What’s the toughest part of your job?
Our industry is all about people. So some of the toughest moments in my job is regarding people. Losing good talent; managing conflict in the team and the larger organisation and managing client relationships at all levels would probably rank as the toughest. That’s the reason I admire the MediaCom values of “People First, Better Results”.
I am truly inspired by the Thomas-Kilman conflict modes theory. From assertiveness (importance of the issue) to cooperativeness (importance of relationship) and how one should react to situations as a manager when interacting with people.
What has been the harshest thing said to you?
Get out of the room!
There was this meeting with a senior client and he was questioning my team’s hard work. He was trying to make up numbers to prove that the team had not made any effort. It came to a point where I had to gently tell him that he was twisting facts to prove his point, which was unfair to my team. I will always stand up for my team if I genuinely believe they have done their best.
What do you do in your free time?
My wife and I do miss our daughter who is now in university, in a different country. I chat with her on FaceTime whenever I get some free time everyday. I also spend time with my son who is getting into grade 12, to guide him with potential university choices for next year.
My wife and I love going for movies as well as planning holidays together. She has built a beautiful terrace garden in our apartment and I spend a lot of time with her there, over a cup of tea on weekend afternoons. I also play for my cricket team on weekends when we have our scheduled matches.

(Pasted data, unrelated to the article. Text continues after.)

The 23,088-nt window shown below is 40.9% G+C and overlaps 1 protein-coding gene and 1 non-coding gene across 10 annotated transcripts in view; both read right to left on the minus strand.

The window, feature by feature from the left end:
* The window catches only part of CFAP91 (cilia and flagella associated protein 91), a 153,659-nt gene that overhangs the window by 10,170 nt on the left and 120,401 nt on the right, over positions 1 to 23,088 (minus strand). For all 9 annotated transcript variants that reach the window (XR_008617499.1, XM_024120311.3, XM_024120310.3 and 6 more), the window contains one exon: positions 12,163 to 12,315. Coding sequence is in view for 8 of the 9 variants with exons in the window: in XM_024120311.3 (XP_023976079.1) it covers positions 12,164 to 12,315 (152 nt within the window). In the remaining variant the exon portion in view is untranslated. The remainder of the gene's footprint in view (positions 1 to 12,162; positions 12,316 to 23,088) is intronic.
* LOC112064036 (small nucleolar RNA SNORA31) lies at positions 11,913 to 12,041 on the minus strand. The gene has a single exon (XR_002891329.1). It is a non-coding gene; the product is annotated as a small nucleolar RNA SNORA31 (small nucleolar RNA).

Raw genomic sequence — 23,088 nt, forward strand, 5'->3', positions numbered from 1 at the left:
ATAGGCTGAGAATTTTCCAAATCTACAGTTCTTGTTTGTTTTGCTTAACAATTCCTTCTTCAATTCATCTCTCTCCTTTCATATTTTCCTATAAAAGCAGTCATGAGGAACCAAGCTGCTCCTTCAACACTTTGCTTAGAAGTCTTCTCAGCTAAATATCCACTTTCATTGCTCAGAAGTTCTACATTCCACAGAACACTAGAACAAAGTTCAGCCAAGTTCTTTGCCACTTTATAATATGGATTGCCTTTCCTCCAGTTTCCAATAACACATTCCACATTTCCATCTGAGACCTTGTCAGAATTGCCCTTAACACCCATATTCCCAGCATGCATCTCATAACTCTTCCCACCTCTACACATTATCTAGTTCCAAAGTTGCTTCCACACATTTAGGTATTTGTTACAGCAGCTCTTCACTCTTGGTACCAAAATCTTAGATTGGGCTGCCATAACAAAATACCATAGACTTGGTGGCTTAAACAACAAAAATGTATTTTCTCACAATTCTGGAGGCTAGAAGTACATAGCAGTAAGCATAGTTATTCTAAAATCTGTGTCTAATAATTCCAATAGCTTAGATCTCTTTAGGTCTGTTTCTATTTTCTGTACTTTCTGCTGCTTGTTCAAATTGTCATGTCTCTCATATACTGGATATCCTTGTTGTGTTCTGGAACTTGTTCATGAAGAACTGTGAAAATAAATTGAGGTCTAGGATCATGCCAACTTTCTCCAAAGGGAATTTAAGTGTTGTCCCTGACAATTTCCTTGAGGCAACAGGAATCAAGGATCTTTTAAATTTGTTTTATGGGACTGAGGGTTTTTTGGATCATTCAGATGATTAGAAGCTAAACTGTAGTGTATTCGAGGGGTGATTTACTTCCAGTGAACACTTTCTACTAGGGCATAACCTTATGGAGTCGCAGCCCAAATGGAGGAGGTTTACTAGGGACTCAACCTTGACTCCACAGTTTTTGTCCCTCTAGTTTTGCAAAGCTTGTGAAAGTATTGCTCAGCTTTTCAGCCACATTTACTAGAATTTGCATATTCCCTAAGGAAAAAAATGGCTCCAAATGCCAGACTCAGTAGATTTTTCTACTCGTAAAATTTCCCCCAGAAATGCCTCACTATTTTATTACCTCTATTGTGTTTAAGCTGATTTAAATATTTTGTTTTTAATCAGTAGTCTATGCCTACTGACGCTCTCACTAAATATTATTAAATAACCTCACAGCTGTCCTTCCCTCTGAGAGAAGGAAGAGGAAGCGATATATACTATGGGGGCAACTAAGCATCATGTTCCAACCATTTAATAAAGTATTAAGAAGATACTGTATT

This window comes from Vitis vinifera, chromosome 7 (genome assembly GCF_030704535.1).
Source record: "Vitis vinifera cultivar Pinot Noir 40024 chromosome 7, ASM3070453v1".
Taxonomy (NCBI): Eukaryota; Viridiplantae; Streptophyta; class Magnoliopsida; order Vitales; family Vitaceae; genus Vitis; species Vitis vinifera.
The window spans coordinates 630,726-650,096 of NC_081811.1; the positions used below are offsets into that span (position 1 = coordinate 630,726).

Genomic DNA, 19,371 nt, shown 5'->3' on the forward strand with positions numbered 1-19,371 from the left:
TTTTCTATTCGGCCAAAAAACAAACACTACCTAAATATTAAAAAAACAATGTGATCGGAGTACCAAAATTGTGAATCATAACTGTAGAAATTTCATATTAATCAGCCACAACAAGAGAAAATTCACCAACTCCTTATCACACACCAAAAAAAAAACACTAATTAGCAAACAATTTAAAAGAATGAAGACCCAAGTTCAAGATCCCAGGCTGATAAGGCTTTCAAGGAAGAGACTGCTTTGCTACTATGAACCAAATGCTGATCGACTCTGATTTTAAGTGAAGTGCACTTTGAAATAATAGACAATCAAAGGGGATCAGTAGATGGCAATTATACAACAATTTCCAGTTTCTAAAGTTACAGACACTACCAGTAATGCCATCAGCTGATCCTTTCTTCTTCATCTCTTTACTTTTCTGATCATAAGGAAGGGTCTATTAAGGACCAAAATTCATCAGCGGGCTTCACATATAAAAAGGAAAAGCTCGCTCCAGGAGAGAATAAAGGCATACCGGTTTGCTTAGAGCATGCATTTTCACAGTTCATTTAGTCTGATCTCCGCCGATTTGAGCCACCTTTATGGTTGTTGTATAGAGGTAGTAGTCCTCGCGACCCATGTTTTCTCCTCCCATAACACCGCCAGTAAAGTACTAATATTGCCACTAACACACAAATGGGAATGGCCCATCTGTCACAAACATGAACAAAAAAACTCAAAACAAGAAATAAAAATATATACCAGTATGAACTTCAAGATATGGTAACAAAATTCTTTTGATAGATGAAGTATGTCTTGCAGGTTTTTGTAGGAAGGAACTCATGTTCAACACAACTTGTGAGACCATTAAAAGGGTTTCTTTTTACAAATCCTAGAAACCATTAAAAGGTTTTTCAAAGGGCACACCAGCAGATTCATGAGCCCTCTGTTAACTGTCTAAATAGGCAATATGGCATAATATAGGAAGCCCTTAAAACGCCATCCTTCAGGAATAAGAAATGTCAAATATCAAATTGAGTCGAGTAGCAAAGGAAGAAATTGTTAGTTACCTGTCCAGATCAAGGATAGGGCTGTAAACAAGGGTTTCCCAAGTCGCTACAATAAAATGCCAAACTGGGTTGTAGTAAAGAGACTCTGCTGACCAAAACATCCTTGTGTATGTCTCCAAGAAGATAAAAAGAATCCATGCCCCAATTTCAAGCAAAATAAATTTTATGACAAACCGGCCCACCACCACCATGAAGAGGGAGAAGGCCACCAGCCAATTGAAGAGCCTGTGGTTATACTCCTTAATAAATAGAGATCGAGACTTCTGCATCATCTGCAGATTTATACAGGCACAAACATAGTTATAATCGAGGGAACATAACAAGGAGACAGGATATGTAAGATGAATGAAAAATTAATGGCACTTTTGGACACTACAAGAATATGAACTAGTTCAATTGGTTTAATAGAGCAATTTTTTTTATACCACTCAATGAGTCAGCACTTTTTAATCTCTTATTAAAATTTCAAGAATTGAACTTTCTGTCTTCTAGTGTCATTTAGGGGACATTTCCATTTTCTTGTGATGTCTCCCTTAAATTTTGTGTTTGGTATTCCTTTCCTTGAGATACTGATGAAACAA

How do you ensure a proper work life balance?
I like to plan everything so it becomes easier for me to manage my time between work and personal life. I am also fortunate to be married to the most loving homemaker. Everything at home is just perfect thanks to Farida (my wife). I have a great team at office. I guess that is the secret of a harmonious work life balance.
What is your favourite vacation spot?
As a family, all four of us love travelling. Thirteen years ago when my younger one was old enough to travel, the kids made us promise to take them to all the Disney Adventure parks in the world. That kick started our travelling spree and made us travel to some of the best holiday spots in the world.
But my personal favourites will be New Zealand, Switzerland and Norway for the fun of driving in a car with my family and enjoying the breathtakingly beautiful scenery.
What’s one piece of advice you would give to someone just starting out?
Never be afraid to ask questions and dare to be the first to try something new. People will remember you not for everything that you did but for that one thing that you did different.
What issue would you like to see the industry change in 2018?
To a large degree our media industry has been commoditised.
Pricing has taken precedence over everything that we do. Client-agency relationships are built and nurtured with a lot of effort, which then develops into mutual trust and respect for each other’s capabilities. That creates spectacular work and drives business.
Why is it then that every two to three years, even healthy client-agency relationships are put through the scanner and evaluated primarily through a pricing lens? That is something I would love to see change.